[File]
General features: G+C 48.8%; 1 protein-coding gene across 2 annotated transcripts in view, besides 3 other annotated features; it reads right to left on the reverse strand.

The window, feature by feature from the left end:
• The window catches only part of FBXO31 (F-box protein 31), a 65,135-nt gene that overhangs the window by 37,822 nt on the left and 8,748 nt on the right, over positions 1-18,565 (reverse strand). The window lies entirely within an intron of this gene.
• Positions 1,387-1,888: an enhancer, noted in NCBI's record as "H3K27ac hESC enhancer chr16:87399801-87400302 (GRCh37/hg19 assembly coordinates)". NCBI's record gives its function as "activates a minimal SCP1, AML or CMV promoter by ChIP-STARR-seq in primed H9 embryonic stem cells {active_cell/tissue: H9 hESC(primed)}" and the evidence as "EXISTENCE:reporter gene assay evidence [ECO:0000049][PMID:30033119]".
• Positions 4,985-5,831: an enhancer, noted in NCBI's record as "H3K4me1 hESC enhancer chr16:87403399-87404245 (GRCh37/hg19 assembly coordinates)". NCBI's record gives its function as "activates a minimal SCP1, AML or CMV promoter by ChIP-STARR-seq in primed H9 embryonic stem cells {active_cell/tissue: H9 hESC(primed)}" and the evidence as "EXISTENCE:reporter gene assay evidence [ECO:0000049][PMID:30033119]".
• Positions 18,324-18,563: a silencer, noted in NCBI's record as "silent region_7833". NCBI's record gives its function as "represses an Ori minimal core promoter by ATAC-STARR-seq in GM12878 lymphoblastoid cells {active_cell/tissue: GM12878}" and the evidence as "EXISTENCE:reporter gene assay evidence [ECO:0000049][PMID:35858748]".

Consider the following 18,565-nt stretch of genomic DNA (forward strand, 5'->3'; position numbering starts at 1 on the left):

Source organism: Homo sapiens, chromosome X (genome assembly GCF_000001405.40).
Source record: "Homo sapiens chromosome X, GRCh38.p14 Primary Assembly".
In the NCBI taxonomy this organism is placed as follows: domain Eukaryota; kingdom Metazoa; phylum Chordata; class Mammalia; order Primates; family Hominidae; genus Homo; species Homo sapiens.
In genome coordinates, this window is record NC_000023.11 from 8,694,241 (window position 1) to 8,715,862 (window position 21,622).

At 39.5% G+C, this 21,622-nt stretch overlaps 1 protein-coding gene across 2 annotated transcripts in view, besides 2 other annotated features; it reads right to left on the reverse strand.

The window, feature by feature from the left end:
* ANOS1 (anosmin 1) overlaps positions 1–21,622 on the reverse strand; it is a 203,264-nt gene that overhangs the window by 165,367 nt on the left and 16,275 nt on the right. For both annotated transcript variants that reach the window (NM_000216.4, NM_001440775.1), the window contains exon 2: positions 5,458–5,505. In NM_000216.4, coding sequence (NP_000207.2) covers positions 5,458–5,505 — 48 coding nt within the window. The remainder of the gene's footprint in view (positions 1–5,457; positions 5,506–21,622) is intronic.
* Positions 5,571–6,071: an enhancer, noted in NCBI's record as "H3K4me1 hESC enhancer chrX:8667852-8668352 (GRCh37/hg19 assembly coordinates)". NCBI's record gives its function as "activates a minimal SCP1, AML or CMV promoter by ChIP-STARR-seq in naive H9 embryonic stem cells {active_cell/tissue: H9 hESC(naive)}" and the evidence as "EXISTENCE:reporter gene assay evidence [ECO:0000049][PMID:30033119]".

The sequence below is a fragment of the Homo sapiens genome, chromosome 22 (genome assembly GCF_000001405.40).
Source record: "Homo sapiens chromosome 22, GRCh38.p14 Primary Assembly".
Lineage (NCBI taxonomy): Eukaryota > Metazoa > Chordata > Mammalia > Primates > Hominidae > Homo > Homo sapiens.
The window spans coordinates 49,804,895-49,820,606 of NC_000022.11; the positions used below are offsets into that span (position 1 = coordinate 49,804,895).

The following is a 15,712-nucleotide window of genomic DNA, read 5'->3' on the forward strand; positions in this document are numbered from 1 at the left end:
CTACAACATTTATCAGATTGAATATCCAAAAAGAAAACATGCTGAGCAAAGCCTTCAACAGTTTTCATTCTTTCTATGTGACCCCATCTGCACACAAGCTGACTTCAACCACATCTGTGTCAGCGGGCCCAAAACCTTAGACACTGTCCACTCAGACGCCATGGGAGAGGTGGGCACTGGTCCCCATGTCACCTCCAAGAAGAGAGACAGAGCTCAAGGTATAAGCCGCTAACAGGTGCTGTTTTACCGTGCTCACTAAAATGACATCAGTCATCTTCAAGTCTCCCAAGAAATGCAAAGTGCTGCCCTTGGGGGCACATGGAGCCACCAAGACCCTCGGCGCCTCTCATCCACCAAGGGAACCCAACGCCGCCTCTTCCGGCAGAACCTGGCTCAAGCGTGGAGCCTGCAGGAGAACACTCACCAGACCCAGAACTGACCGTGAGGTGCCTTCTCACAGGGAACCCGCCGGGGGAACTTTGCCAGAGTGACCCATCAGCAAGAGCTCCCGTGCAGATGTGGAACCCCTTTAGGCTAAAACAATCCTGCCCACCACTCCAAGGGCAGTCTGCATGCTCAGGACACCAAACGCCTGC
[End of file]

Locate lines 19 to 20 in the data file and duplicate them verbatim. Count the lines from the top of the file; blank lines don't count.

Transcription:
The window spans coordinates 49,804,895-49,820,606 of NC_000022.11; the positions used below are offsets into that span (position 1 = coordinate 49,804,895).

The following is a 15,712-nucleotide window of genomic DNA, read 5'->3' on the forward strand; positions in this document are numbered from 1 at the left end: